"ARE YOU OKAY?"
"Did you see her?"
I fell into the cab's seat, still stunned from everything, unsure of what I had known positively only a few seconds before.
"Her," was all I could manage, and a look back up at the woman atop the museum steps. Then I noticed the cab wasn't moving, the meter ticking along in hold mode. "Why aren't we—?"
I looked at Jen and found myself silenced by her transformation.
She smiled. "Like the dress?"
I know now that it was ankle length and scarlet, lacy and billowing, old-fashioned and extraordinary. But at that moment I hadn't noticed it yet.
She scratched her head. "Yeah, I've been meaning to do this. Summer, you know."
Her hair was almost gone, cut down to a half inch.
"Makes me look different, doesn't it?"
I managed to nod.
"Jeez, Hunter." She scratched again. "Haven't you ever seen a buzz cut before?"
"Uh, sure." I smiled, shaking my head. 'You don't mess around on the disguise front, do you?"
She laughed. "I walked up to our bald friend and asked him where the bathroom was. He didn't bat an eye."
Remembering him and realizing the cab still hadn't moved, I looked back up at the museum entrance. The woman was still up there, gliding across the stairs, effortlessly switching from forward to backward on the slick wet stone.
"Did you see her?" I said. "With the sunglasses…"
"Yeah. I took a picture. Of all four of them."
"Oh." That brilliant idea hadn't crossed my mind, although I had accidentally gotten a close-up of Future Woman. "Shouldn't we be leaving now?"
"There's something I wanted you to see before we get out of range." She pulled out one of the Poo-Sham cameras.
"Ah!" I said, squinting. "I know all about those."
"You think you do. But watch this." She covered the flash" with one hand and took a picture. The red glimmer through her fingers reinforced my headache.
Then Jen held up one hand in front of my face. Her Wi-Fi bracelet was flickering wildly. The little diodes sputtered insanely for a few seconds, then calmed down to a normal level.
"I don't get it," I said.
"The cameras are networked. They're wireless."
"We can go now," Jen called to the driver, then settled back as the cab pulled away. I stared through the back window for a moment, but the woman on the marble steps had disappeared. A few smokers huddled out of the rain.
"These cameras have Wi-Fi cards in them," Jen said. "When you take a picture, they transmit it to a hub somewhere near here. Whoever was in control of that party was collecting every picture taken."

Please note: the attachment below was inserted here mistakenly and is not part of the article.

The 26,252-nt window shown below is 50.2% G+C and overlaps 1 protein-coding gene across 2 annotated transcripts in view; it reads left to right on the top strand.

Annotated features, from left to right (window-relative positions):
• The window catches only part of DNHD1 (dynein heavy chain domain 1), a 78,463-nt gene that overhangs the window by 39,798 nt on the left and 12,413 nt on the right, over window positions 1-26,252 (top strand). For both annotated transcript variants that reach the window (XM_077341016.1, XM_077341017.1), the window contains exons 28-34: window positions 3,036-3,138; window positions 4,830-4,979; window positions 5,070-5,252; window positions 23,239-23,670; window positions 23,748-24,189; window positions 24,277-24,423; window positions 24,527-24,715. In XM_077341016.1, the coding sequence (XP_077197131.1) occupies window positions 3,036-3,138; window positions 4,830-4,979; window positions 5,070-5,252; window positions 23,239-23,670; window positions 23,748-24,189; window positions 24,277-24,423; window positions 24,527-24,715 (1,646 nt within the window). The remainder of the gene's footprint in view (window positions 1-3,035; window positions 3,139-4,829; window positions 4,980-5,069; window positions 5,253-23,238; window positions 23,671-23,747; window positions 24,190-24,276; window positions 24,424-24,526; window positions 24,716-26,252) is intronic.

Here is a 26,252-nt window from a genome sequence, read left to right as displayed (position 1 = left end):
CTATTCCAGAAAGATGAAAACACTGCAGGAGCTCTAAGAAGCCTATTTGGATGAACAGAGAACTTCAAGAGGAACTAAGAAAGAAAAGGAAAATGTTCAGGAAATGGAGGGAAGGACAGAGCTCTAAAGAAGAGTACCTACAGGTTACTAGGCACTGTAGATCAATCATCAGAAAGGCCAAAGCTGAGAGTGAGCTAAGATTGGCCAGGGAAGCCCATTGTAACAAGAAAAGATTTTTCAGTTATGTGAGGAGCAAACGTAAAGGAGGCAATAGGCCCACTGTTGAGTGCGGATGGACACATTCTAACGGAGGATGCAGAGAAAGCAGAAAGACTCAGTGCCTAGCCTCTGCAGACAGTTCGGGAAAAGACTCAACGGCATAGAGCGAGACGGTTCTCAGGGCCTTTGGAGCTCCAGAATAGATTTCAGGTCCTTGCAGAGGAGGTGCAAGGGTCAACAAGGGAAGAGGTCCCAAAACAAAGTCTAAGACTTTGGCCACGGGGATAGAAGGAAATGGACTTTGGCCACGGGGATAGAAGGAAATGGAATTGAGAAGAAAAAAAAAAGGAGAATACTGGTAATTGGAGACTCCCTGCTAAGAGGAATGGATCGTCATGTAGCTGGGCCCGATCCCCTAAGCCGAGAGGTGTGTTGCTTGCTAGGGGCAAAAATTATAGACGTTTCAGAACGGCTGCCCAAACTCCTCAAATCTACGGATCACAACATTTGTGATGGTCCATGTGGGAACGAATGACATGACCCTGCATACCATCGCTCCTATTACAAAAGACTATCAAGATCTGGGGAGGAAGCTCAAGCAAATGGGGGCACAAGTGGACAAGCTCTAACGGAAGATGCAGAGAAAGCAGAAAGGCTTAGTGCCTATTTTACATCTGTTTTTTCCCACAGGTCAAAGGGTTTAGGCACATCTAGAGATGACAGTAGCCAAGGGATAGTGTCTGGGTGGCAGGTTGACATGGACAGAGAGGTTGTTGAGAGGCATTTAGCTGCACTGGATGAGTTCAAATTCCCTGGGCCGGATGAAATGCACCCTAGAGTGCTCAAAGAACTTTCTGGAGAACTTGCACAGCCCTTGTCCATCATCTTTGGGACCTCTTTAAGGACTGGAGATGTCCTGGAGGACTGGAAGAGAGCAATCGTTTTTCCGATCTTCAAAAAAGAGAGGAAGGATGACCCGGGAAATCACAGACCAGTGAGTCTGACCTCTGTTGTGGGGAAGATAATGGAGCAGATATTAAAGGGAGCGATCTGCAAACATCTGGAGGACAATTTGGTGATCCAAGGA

I rubbed my temples. "As far as I could tell, no one was in control. It was chaos."
"Very carefully organized chaos. The free rum, the camera flashes."
"The Poo-Sham ad."
I told her about the advertisement running in the planetarium, the weird pseudo-feel of it, the flashing screen at the end.
"Interesting," she said, still studying the camera. "We need to do some research on how this thing works. Maybe a Google search on 'mind control with party favors'?"
"That would be a start. Or maybe 'visually induced… uh, some-thing-phasia. " I rubbed my temples. For some reason, I couldn't remember the word for not being able to remember words. "My head hurts."
"Yeah, mine too." She ran her hands across the planes of her shorn head again, and I couldn't resist reaching across to touch her. The newly buzzed hair was soft beneath my fingers.
"That feels nice," she said, her eyes closed. "I'm beat. One more flashing light and I'm going into a coma."
I remembered the urban legend.
"Jen, have you ever heard that old story about a TV show that caused seizures? It was a Japanese cartoon or something."
"You're kidding. Sounds like that stupid movie, where the videotape kills you?"
"Yeah, but it was based on an urban legend. And like most legends, that was based on something real."
She shrugged. "We can Google it."
"Actually, I've got a friend who knows more than Google, at least when it comes to Japanese pop culture." I pulled out my phone, checking the time. "If she's awake."
I started to dial, but Jen pulled at my wrist, eyes still closed. "Just chill out until we get back downtown, okay?" She pulled herself closer, the dress rustling as her legs curled up under its yards of scarlet. Passing neon and streetlights swept across her as the cab descended Broadway. With her long hair Jen had been pretty, cute, attractive.
Buzzed, she was beautiful.
"No problem," I said, my heart fluttering pleasantly.
She held my hand. "We did good tonight. I feel like we actually learned something about the anti-client."
"Too bad none of it makes any sense."
"It will." Her eyes opened, her face close enough that I smelled Noble Savage on her breath. "I have to ask two very important questions, Hunter."
I swallowed. "Sure."
"One: Why are your hands purple?"
"Oh, that." I looked at them. "In addition to not being shampoo, Poo-Sham happens to be a very persistent skin dye."
"Ah. That's nasty of them." Her fingertips trailed across my open palm, sending a shudder through me.
"What was the other question?" I said softly.
"Well, uh." She bit her lip, and I found my gaze stuck on her mouth. "Did you know…?"
"Did you know you ripped your jacket?"
I was paralyzed for a second, then followed Jen's gaze to my shoulder, where the sleeve had become disconnected in a long, uneven tear. I remembered Future Woman grabbing my arm on the stairs as I pulled violently away. My stomach sank.
"Well" — she sat up and checked me over carefully—"at least everything else looks okay."
"This jacket was a thousand bucks!"
"Yeah, ouch. Still… your bow tie looks really sharp. Did you tie it yourself?"